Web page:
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Movement & Drama in ELT
- by Juliet du Mont
- 1

Drama activities in the language classroom are a well established tradition, but the mention of movement tends to provoke a question regarding its relevance to learning a language.

I have always loved both words and movement. Twenty years ago in New York I began experimenting with uniting the two by creating a dance solo accompanied by words rather than music. Dance and words are often viewed as unnatural partners but during this process I became aware of inherent parallels in terms of rhythm, flow and phraseology.

Much more recently in Nairobi, Kenya, I was working on an ELT classroom-based research project which touched on different learner types, and became especially interested in the kinaesthetic learner. At the end of the project one of the participants remarked that for her learning had to do with the whole body, all of the senses, linked to her experience of life. She said, ‘One learns with everything. This comment gave impetus to the construction of an outdoor dance floor under the tree canopy which became the context for experimentation with integrating movement and language learning.

In this paper I will say why I feel incorporating movement into learning a language is important, examine why it is not widely used, and briefly recommend groundwork and approaches for including movement in ELT.

According to British drama educator Dorothy Heathcote, effective drama is achieved by taking students´ minds off themselves. Fluency in language learning is certainly much helped by students losing self-consciousness, and drama, by appealing to the imagination, is an excellent way of achieving this. But how is drama separable from movement? As Barker says, ´…acting is above all a physical activity…´ [1977, p.27], which implies that movement’s presence in the ELT classroom should automatically be guaranteed.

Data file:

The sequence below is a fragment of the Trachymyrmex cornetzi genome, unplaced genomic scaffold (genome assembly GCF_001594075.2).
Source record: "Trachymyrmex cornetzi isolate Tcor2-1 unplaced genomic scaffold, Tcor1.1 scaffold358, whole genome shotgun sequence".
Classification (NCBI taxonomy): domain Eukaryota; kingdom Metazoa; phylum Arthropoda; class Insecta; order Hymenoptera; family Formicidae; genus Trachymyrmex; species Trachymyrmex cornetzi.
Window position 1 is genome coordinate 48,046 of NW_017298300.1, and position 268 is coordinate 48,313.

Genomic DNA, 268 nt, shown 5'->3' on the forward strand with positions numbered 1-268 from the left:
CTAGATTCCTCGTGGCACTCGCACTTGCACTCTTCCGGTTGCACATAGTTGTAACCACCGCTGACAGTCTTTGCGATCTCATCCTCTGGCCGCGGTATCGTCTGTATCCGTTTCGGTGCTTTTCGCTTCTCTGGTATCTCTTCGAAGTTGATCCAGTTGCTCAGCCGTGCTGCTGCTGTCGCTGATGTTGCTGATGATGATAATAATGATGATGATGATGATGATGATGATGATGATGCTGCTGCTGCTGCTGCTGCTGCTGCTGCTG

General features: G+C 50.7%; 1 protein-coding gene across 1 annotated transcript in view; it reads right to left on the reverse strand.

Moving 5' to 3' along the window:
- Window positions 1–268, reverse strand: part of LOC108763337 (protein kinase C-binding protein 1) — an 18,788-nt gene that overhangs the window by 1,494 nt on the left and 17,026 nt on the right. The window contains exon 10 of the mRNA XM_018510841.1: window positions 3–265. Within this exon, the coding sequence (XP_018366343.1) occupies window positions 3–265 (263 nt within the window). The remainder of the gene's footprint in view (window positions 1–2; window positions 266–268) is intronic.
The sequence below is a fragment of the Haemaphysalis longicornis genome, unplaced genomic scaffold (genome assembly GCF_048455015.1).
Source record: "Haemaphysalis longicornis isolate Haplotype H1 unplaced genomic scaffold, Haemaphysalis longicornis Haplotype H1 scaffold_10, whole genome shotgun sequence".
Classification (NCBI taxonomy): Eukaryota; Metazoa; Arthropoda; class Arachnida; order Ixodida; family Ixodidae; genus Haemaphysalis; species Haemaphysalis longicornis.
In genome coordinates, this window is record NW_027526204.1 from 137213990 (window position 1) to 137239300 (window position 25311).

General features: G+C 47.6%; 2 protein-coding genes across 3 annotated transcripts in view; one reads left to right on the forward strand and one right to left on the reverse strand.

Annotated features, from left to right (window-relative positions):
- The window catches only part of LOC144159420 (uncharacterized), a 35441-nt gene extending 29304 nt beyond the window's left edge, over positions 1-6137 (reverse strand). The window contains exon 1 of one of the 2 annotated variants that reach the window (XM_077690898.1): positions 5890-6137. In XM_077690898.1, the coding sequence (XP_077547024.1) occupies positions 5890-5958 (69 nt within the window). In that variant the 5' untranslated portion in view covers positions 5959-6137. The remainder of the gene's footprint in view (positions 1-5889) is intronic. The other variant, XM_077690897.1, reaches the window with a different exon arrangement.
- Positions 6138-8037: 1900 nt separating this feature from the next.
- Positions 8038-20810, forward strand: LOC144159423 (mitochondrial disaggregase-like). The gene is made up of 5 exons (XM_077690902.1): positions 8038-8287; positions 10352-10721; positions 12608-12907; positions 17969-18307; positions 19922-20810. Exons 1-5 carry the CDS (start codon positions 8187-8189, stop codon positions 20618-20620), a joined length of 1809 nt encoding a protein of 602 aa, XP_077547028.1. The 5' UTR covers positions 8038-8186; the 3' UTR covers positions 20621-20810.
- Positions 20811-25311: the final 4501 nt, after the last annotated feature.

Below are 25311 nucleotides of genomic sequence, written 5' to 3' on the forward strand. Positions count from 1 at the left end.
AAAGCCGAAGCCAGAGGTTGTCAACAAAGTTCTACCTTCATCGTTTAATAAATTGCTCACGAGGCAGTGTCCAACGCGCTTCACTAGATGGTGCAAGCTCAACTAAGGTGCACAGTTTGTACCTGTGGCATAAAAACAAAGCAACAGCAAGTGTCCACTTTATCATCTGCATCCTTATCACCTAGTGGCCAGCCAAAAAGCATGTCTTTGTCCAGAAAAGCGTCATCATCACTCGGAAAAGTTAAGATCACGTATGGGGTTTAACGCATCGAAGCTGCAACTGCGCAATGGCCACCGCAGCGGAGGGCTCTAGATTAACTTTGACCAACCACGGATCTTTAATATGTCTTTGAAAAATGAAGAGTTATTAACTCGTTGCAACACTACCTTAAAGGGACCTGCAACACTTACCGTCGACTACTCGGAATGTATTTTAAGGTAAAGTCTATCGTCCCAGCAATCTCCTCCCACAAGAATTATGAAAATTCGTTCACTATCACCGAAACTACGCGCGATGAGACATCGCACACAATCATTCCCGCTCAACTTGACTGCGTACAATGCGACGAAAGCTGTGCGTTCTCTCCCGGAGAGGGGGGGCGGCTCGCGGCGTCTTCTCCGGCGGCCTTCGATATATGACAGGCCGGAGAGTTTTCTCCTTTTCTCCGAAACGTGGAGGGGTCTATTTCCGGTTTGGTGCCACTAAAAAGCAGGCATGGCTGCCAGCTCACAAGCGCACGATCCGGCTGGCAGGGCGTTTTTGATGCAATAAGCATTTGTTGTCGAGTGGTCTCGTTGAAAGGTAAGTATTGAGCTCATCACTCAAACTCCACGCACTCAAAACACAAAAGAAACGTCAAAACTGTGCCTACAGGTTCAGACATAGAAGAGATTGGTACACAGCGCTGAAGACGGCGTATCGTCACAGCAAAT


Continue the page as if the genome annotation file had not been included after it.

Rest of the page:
Capturing the imagination of your learners supplies a precious learning tool. In Nairobi, the fact of learning English in the open air was already different, but add to that the invitation to learn whilst moving freely and you have a situation which is original to the point where in the case of adults, a moment of acclimatization is necessary. However, the unusualness of the learning situation caught their imagination, creating an openness to experimentation with various ways of learning through movement.

The oral and visual senses are those traditionally associated with language learning,but approaches involving the other senses also have great power to capture the imagination, e.g.the tactile sense which acts as reinforcement to the visual in memorization, or can be used in isolation to elicit description from the learner who describes an object with the eyes closed. Both smell and taste are also triggers for description and storytelling, especially powerful when eliciting memories. However, there is also that often neglected extra sense, the kinaesthetic. This is sometimes used as a synonym for touch, but whose broader meaning according to The American Heritage Dictionary is the following: ‘the sense that detects bodily position, weight, or movement of the muscles, tendons, and joints’. It is this sense which I suggest is a widely underused tool in English language teaching. Using movement in the ELT classroom as an adjunct to visual and oral input enhances fluency, can facilitate the learning of tricky language areas and helps to create a learning-receptive state.

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